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HR—which has been pressed to develop a framework that can accommodate rapid change—has responded in the following ways:
Business strategy. The ventures and promotions that drive the company’s growth are devised at biweekly executive sessions chaired by co-chief operating officer Robert Pittman, the firm’s established rainmaker, who will become the sole COO in May. Senior HR managers develop the agendas for the meetings, matching discussion topics to the participants’ talents and skills to avert conflicts and delays.
Training. The executive e-commerce training program is headed up by Julian Kaufmann, vice president for leadership and organization development. Kaufmann focuses on acquisitions, customer strategies and the process of making money in the digital age, thereby placing HR near the heart of the firm’s decision-making process.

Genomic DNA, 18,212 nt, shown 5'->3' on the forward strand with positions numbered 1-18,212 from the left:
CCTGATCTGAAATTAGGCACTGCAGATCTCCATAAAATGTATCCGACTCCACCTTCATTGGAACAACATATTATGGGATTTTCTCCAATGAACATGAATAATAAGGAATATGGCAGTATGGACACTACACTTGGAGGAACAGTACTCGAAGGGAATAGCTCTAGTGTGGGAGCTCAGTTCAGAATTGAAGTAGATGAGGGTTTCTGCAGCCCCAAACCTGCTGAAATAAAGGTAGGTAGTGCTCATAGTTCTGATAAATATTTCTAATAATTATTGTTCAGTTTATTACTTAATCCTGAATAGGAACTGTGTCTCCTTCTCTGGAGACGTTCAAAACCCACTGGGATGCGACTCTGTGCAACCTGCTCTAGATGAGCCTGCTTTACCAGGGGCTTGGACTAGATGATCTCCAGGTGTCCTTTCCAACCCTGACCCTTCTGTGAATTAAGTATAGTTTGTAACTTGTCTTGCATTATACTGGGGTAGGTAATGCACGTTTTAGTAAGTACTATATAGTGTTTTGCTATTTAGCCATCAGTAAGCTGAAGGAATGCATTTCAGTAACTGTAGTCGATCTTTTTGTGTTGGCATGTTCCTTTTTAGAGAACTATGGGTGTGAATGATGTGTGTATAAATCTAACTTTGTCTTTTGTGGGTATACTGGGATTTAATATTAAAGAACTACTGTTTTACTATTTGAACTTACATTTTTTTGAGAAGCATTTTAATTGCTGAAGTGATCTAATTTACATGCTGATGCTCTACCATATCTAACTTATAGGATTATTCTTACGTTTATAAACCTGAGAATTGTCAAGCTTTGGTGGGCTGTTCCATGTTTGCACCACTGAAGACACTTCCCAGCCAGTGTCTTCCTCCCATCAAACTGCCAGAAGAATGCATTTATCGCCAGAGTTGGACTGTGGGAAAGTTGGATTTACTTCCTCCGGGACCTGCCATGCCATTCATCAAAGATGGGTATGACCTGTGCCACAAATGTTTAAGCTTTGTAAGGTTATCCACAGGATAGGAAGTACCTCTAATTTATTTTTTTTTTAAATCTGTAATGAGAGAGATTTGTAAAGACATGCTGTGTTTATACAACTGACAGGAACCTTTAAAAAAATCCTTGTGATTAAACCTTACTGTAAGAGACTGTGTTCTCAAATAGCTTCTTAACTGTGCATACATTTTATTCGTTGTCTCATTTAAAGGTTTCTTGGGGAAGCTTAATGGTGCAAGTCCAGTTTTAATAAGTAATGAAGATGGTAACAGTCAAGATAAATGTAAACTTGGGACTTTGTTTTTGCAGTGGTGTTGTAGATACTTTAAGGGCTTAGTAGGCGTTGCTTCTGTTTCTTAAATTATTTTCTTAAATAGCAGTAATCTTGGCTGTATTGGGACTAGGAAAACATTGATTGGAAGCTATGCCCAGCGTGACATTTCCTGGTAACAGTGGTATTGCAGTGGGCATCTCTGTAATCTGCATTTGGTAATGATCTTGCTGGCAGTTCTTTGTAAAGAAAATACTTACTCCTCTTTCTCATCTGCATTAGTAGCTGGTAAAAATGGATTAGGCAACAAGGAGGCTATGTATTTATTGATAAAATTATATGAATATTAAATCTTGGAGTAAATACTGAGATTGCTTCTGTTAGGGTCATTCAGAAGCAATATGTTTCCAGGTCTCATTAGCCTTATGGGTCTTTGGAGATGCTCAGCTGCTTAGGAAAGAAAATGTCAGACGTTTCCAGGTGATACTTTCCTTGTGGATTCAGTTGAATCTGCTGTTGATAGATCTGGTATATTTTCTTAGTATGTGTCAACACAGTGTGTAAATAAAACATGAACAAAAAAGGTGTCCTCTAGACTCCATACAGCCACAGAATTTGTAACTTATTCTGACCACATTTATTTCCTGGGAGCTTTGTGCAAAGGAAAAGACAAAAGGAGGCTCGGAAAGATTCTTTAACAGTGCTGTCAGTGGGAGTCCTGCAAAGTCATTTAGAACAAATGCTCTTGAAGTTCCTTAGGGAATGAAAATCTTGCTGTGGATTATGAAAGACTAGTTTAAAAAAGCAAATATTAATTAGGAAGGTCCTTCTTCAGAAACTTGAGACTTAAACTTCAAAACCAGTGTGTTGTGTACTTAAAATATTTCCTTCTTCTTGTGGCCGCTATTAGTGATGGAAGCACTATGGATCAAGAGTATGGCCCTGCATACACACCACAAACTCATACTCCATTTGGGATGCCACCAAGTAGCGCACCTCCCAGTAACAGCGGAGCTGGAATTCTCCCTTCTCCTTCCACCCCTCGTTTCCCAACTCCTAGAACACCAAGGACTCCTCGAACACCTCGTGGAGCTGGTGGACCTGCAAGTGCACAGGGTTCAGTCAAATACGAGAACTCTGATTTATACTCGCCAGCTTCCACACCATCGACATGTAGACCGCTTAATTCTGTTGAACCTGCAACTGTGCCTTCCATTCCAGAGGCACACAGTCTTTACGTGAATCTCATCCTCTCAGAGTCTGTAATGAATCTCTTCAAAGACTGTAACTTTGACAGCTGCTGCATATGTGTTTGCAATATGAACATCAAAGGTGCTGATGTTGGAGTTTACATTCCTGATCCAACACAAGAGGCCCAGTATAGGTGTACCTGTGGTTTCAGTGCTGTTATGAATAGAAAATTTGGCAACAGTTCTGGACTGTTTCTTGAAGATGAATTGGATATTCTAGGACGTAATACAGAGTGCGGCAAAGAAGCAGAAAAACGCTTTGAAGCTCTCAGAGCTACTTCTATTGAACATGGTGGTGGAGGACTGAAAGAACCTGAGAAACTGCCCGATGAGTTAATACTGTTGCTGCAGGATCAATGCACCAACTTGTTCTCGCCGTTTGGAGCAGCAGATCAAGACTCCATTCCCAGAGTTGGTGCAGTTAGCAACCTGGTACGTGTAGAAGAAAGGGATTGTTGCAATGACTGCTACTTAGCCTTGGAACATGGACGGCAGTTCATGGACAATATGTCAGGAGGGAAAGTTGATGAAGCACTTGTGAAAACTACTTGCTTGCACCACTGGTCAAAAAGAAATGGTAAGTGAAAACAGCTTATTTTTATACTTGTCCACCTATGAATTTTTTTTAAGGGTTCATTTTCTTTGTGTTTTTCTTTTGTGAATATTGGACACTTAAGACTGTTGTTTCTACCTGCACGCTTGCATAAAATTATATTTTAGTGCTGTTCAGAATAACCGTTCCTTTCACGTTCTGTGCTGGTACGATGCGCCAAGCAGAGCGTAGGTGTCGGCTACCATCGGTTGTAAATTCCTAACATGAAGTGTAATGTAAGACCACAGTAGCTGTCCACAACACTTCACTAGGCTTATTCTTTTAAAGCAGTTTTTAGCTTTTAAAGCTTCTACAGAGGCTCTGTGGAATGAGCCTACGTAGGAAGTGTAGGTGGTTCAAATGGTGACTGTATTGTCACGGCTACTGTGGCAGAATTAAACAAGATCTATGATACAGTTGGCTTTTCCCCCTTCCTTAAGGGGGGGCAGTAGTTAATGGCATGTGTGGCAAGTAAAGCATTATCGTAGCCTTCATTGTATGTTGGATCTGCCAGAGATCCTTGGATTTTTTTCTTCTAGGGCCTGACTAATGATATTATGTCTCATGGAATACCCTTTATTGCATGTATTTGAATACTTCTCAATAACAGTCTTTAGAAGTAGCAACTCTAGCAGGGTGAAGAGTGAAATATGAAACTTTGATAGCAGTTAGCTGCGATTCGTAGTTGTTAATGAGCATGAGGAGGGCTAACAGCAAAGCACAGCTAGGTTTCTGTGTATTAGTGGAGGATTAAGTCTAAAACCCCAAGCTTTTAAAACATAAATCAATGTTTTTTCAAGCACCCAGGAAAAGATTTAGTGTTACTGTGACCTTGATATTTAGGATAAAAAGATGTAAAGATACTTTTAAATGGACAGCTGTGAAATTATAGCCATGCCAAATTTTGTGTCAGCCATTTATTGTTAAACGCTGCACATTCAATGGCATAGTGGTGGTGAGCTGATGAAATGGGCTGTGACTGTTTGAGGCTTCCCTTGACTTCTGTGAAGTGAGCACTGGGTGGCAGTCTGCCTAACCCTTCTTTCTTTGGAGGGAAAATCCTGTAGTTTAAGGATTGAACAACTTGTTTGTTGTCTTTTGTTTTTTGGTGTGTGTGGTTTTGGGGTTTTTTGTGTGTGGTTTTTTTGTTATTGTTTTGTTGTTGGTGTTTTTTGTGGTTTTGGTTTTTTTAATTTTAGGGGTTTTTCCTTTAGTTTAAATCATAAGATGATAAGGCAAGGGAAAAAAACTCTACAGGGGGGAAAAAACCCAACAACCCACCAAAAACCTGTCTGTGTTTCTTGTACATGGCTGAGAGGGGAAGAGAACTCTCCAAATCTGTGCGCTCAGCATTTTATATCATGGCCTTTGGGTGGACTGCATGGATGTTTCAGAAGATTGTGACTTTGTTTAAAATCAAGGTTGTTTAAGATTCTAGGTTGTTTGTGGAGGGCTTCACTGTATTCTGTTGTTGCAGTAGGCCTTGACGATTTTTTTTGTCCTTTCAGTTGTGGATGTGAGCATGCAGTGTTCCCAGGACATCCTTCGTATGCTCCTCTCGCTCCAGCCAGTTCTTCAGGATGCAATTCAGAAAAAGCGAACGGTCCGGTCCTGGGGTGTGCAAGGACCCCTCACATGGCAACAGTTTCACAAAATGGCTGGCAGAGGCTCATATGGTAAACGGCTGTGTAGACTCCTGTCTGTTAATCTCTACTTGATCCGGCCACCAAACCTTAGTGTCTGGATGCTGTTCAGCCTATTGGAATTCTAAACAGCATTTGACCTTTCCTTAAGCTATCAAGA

Although HR doesn’t determine what companies to acquire, “HR does have a hand in shaping the thought process by which those decisions get made,” Kaufmann says.
In addition, training for rank-and-file employees often is limited to one-day seminars and customized to fit specific projects or tasks, thereby reducing the need for broad, time-consuming cross-training.
Acquisitions. When AOL Time Warner is acquiring a company, HR scouts for potential management and personnel problems at the target firm. Blueprints for consolidating back shop operations, downsizing and the retention of key talent are drafted early in the game, during the due diligence review, thus preventing extra headaches down the road.
And instead of calling the shots from the top, the front office leaves pre-merger decisions to HR at the unit that is making the purchase. For instance, the acquirer, Time Inc., conducted the review of IPC Group Limited with advice on IPC’s culture and management style from the HR team at Time Atlantic in the United Kingdom.
SHRM Featured Article: Making a Merger Work (HR Magazine)
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